Innovations In Clinical Neuroscience

ISCTM Supplement 2015

A peer-reviewed, evidence-based journal for clinicians in the field of neuroscience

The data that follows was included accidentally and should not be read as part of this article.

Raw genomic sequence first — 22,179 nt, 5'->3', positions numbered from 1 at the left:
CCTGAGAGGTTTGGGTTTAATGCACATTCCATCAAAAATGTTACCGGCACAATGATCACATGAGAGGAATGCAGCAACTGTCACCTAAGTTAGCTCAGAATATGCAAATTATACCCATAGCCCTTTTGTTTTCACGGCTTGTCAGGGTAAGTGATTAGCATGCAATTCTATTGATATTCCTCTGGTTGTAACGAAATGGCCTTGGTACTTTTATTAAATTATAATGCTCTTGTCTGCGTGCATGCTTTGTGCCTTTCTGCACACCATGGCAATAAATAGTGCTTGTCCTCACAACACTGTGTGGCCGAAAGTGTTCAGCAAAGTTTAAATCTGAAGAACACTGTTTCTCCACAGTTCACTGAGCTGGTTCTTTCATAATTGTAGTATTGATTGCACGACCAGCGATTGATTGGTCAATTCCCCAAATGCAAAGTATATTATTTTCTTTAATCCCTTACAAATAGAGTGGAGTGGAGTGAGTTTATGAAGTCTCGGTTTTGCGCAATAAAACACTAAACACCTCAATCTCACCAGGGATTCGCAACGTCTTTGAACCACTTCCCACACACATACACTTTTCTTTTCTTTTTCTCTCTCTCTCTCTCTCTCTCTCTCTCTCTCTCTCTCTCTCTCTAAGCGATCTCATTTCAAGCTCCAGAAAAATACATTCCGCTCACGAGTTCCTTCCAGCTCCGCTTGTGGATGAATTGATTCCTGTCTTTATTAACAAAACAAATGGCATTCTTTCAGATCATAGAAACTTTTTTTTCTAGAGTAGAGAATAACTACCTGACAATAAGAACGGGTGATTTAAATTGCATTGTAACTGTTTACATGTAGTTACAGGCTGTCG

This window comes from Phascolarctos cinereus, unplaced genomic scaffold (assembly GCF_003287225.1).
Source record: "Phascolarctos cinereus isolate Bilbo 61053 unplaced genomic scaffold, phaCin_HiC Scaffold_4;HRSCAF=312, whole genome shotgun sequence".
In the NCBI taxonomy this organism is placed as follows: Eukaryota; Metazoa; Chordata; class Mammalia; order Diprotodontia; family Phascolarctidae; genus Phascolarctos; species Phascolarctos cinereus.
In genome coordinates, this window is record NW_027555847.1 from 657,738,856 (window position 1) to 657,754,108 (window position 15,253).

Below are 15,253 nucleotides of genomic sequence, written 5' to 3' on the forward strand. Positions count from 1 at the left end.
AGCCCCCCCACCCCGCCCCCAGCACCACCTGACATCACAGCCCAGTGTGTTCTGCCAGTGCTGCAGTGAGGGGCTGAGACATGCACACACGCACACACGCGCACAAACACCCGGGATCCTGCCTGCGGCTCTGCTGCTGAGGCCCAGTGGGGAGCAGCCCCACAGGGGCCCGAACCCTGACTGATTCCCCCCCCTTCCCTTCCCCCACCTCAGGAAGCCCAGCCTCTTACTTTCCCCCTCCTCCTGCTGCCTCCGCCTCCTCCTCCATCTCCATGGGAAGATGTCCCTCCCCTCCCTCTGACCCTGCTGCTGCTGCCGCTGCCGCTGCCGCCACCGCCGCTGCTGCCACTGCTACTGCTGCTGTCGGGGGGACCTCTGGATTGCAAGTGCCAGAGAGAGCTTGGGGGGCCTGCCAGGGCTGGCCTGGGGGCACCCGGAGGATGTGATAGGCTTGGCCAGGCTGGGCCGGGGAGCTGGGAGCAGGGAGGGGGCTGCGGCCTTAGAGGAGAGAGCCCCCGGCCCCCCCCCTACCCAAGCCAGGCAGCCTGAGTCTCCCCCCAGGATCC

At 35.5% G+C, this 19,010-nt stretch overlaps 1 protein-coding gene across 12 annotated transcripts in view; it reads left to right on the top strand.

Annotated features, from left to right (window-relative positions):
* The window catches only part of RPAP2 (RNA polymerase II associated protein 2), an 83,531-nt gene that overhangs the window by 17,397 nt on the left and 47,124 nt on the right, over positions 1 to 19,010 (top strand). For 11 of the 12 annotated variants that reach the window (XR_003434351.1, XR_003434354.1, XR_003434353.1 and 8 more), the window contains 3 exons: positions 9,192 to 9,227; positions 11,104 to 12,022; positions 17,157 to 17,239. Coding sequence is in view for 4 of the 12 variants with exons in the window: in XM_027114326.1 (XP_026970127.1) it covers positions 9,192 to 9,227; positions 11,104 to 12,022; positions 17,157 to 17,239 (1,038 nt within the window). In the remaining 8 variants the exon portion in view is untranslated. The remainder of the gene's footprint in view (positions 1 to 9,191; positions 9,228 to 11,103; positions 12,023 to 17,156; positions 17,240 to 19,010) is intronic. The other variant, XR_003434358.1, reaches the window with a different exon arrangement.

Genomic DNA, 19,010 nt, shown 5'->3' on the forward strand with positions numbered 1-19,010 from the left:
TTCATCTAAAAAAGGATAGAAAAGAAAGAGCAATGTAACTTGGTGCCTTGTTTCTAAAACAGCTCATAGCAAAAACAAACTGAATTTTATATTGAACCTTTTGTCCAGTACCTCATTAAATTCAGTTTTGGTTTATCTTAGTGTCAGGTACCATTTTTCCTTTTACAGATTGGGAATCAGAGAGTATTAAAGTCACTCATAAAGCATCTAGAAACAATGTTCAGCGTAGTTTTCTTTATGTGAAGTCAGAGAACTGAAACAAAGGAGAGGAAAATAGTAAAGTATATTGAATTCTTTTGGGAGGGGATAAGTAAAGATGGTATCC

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Innovations in CLINICAL NEUROSCIENCE [ V O L U M E 1 2 , N U M B E R 3 – 4 , S U P P L E M E N T A , M A R C H – A P R I L 2 0 1 5 ] 36S symptoms, as well as lifestyle choices and nosological entities among patients with schizophrenia spectrum disorders. When considering the p otential value of actigraphy in clinical trials of treatments for schizophrenia, a major benefit is that large, objective datasets allow for centralized analysis. The application of actigraphy is simple and well tolerated. The procedure also tolerates missing values reasonable well. The added value is in continuous recording of activity and circadian rhythms. This in combination with experience based sampling enables a focus on disease trajectories. Among the problems are that more details are needed, including prospective assessment of medication and occupational status. Furthermore, there is a need for additional patient self-report (which is not always reliable) and activity/sleep protocol. The putative value of actigraphy in clinical trials lies in the ability to 1) identify subgroups (e.g., low/high physical activity, nosological subgroups); 2) monitor dimensions, such as negative syndrome and abnormal motor behavior; and 3) use as an outcome marker of physical activity, avolition, and quality of life. In addition, actigraphy could serve as a simple marker of target engagement, depending in the property of the compound of interest. THE USE OF BIOMARKERS IN CLINICAL TRIALS OF SCHIZOPHRENIA (D. Goff) Biomarkers traditionally reflect specific drug targets based on illness models or drug mechanisms, or they provide information about drug metabolism. While a drug's primary mechanism of action or its metabolism may be captured by relatively simple assays, illness models increasingly posit complex network dysregulation or impairment of plasticity. To represent these complex models may require much more sophisticated approaches than have been employed in the past. Potential roles for biomarkers in clinical trials includes establishing target engagement in order to guide dosing, measuring CNS activity as a means of monitoring therapeutic response, and subtyping patients according to likelihood of response in order to enhance s ensitivity for detecting drug effects and ultimately to guide a personalized medicine approach. Despite over a decade of research, very few commercial biomarkers are available for clinicians treating schizophrenia. Most characterize hepatic CYP 450 isoenzymes to predict drug metabolism. Others have been developed to predict therapeutic response to clozapine or risk for agranulocytosis or metabolic side effects, but these biomarkers remain of unclear clinical utility. A major problem faced by investigators working with "big data" approaches to biomarker development, such genome-wide association studies (GWAS) and the "omics" (e.g., metabolomics, proteomics, methylomics) is the risk of false positive findings and a corresponding failure to replicate positive results. One example of an approach to overcome these concerns is the finding by Malholtra et al in which single nucleotide polymorphisms (SNPs) associated with antipsychotic weight gain in a GWAS discovery sample were then subjected to three replication cohorts before identifying a single SNP as a potential biomarker. 68 In another example of genetic biomarkers, Roffman et al followed up on a previous report of a relationship between low serum folate concentrations and negative symptoms 69 and demonstrated an association between negative symptoms and a gene that regulates activity of methylene tetrahydrofolate reductase (MTHFR), an enzyme required for folate to participate in methylation reactions. 70 In a subsequent placebo-controlled clinical trial, folate supplementation was without benefit in the full sample, but associated with significant improvement of negative symptoms when subjects were categorized according to the MTHFR genetic marker. 71 Subsequent investigation of genes involved in the folate pathway, including absorption, metabolism (activation), and methylation function identified five genes that, when combined, better predict negative s ymptoms. 7 2 T he five SNPS identified by Roffman and colleagues were subsequently demonstrated to predict response to folate supplementation in a larger replication trial. 73 While the focus increasingly is on GWAS and other "big data" approaches, this finding serves as a model of a hypothesis-driven approach to biomarker discovery. Using a different strategy, Zhang et al 74 examined 74 candidate genes in 279 subjects from the Clinical Antipsychotic Trials of Intervention Effectiveness study (CATIE) cohort using clozapine therapy as a proxy for treatment resistance. They then found that three BDNF SNPS were associated with this marker for treatment resistance, providing compelling evidence for BDNF genotype as a potential predictive biomarker. Neuroimaging provides an increasingly important measure of brain structure or activity that may provide a more sensitive marker for target engagement and treatment impact on brain function than behavioral response. Most current work is examining functional MRI or PET as biomarkers; 75,76 however, imaging markers of brain structure may also provide information about treatment effects. In one example, Eack et al 77 monitored regional gray matter volume during a two-year study of cognitive enhancement therapy in participants with early stage schizophrenia and found significant effects suggestive of neuroprotection or enhancement of neuroplasticity. This effect was significant in the amygdala, fusiform gyrus, hippocampus and parahippocampal gyrus. With the exception of CSF and imaging markers, most biomarkers under development are assays of components of peripheral blood. The value of peripheral measures remains debated, since it is unclear the degree to which many candidate markers reflect CNS status. Depending on